Step Two: Workshop

Work in class. Guide students through several brainstorming sessions. Have them consider things like menu, staff, food truck location, music, design, and social media. Students can choose which areas to focus on. Keep reminding them about intention. Their work must be clearly connected to the text for the project to serve its purpose. This time in class is great for answering questions, so keep wandering around and checking in.

Step Three: Festival Planning

Plan your festival with them. Choose a date. Share a few recipe sites like Pinch of Yum, Half-Baked Harvest, or Smitten Kitchen to help them see where they might find ideas for what to have in their food trucks.

Step Four: Finishing Up

Let them finish their work either in or out of class, based on what works best for your students. MAKE SURE everyone knows when the food truck festival will be. Remind them continuously.

Step Five: The Big Day!

When the day of your festival comes, bring music, your camera, and your appetite. Plus, use the “meal tickets” in the curriculum set to help guide the day a little bit. As students walk around and browse, they need to fill out their tickets to help them make connections between the food being served at their favorite trucks and the novels those trucks represent.

This will all be soooo much easier if you let me give you the curriculum (including a rubric!) I’ve already created for this project.  Sign up below for my Friday e-mails full of creative ideas for class and highlights from the blog and podcast, and it will be the first thing I send to you.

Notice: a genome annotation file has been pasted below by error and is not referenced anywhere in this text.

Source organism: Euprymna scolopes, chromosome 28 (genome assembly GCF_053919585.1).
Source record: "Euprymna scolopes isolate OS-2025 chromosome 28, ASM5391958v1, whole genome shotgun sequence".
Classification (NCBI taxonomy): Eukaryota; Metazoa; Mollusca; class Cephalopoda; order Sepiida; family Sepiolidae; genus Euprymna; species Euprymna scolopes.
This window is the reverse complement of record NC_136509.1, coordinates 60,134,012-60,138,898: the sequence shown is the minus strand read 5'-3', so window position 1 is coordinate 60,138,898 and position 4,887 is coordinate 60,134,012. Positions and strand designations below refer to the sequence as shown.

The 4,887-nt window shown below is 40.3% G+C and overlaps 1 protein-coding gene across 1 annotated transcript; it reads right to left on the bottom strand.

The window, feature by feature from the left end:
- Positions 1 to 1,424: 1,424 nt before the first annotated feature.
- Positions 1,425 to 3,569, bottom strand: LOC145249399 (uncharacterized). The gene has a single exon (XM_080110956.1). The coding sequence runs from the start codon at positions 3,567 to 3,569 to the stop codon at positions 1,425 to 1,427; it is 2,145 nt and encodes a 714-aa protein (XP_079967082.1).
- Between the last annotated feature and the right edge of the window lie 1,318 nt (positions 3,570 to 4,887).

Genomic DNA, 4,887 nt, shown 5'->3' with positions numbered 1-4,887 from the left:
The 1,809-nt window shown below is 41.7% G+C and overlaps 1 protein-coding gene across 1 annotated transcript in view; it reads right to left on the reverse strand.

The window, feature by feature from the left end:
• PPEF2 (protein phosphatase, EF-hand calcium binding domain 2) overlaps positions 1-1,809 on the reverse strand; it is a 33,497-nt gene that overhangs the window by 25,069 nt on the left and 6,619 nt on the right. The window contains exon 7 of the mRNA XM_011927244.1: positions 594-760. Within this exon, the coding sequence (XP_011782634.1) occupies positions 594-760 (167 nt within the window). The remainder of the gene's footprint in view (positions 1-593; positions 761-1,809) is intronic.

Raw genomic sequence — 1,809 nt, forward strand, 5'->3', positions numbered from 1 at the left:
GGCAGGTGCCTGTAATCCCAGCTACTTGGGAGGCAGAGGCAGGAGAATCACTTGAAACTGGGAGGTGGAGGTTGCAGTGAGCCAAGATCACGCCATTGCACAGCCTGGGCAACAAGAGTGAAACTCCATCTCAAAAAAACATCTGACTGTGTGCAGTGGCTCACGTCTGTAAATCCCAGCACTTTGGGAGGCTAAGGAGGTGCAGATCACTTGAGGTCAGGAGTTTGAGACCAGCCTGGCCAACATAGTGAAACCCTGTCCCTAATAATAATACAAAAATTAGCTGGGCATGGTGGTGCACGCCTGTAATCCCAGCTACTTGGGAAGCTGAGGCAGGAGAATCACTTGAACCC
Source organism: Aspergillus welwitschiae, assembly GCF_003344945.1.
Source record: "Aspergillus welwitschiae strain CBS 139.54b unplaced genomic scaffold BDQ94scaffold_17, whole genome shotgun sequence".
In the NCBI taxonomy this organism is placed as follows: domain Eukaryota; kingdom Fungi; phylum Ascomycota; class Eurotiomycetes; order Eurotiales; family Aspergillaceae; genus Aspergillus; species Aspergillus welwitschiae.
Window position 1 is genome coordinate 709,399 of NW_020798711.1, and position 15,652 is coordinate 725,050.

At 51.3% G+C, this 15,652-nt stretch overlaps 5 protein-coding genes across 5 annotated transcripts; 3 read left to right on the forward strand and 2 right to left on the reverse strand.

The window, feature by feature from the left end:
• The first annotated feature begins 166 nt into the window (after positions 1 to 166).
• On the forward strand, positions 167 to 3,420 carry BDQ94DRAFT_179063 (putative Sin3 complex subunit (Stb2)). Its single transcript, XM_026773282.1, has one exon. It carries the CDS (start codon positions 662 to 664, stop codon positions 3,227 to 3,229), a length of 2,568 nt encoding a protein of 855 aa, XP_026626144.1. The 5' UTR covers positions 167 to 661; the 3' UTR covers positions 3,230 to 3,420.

The unusual nature of this project may make you a little nervous about how your colleagues will react. But stick with me for a moment. A few weeks ago I interviewed author and podcaster Matt Miller about Google Classroom on the podcast. Though I loved hearing all about how to use Google Classroom as a launchpad for all things creative online, my favorite part of the conversation came at the end. When I asked Matt if it was possible to use a Google tool to prevent plagiarism, he became very thoughtful.

“As the world changes and information becomes more and more ubiquitous,” he said, “we have to think differently about our assignments too, and the prompts that we give students, so that they are less recall-based, or at least certain assignments have less recall feature in them and more of those four Cs – communication, collaboration, critical-thinking and creativity.”

Basically, we need to give our students assignments that can’t be copied online. If we ask them to use their own creativity to come up with something totally new, something that fits their interests and their lives, they won’t be able to plagiarize it, and they probably won’t want to anyway.

I don’t think any students will be plagiarizing their literary food trucks. And I don’t even think they’d want to.

I hope you enjoy this new project. I’d love to see photos of your festival when the big day comes! Tag me on Instagram @nowsparkcreativity so I can come and admire your students’ work.


hey there!

I'm Betsy

I’ll help you find the creative ELA strategies that will light up your classroom. Get ready for joyful teaching!